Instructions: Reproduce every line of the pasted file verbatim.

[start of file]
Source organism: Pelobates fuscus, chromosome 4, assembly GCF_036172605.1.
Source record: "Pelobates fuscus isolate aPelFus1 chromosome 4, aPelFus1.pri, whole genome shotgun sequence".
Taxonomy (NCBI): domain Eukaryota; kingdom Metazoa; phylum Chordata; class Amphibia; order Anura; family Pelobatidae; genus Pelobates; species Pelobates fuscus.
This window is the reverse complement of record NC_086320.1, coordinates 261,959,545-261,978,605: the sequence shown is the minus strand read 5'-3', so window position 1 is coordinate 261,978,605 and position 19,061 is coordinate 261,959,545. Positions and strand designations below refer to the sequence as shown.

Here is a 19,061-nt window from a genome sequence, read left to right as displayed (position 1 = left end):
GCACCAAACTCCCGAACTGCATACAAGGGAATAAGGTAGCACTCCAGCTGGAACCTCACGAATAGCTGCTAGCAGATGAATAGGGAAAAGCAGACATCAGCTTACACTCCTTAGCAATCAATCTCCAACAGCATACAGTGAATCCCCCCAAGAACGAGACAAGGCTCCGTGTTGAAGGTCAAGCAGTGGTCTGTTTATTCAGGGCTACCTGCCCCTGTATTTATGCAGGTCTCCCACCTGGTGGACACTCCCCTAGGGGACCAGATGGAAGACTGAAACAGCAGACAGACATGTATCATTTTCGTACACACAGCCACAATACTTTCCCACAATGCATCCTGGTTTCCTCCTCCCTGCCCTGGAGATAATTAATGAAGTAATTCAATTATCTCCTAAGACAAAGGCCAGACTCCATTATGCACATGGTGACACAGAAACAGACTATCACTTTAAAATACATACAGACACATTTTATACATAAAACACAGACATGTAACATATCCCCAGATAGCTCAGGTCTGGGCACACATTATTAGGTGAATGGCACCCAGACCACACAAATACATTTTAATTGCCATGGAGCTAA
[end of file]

Source organism: Pelobates fuscus, chromosome 4, assembly GCF_036172605.1.
Source record: "Pelobates fuscus isolate aPelFus1 chromosome 4, aPelFus1.pri, whole genome shotgun sequence".
Taxonomy (NCBI): domain Eukaryota; kingdom Metazoa; phylum Chordata; class Amphibia; order Anura; family Pelobatidae; genus Pelobates; species Pelobates fuscus.
This window is the reverse complement of record NC_086320.1, coordinates 261,959,545-261,978,605: the sequence shown is the minus strand read 5'-3', so window position 1 is coordinate 261,978,605 and position 19,061 is coordinate 261,959,545. Positions and strand designations below refer to the sequence as shown.

Here is a 19,061-nt window from a genome sequence, read left to right as displayed (position 1 = left end):
GCACCAAACTCCCGAACTGCATACAAGGGAATAAGGTAGCACTCCAGCTGGAACCTCACGAATAGCTGCTAGCAGATGAATAGGGAAAAGCAGACATCAGCTTACACTCCTTAGCAATCAATCTCCAACAGCATACAGTGAATCCCCCCAAGAACGAGACAAGGCTCCGTGTTGAAGGTCAAGCAGTGGTCTGTTTATTCAGGGCTACCTGCCCCTGTATTTATGCAGGTCTCCCACCTGGTGGACACTCCCCTAGGGGACCAGATGGAAGACTGAAACAGCAGACAGACATGTATCATTTTCGTACACACAGCCACAATACTTTCCCACAATGCATCCTGGTTTCCTCCTCCCTGCCCTGGAGATAATTAATGAAGTAATTCAATTATCTCCTAAGACAAAGGCCAGACTCCATTATGCACATGGTGACACAGAAACAGACTATCACTTTAAAATACATACAGACACATTTTATACATAAAACACAGACATGTAACATATCCCCAGATAGCTCAGGTCTGGGCACACATTATTAGGTGAATGGCACCCAGACCACACAAATACATTTTAATTGCCATGGAGCTAA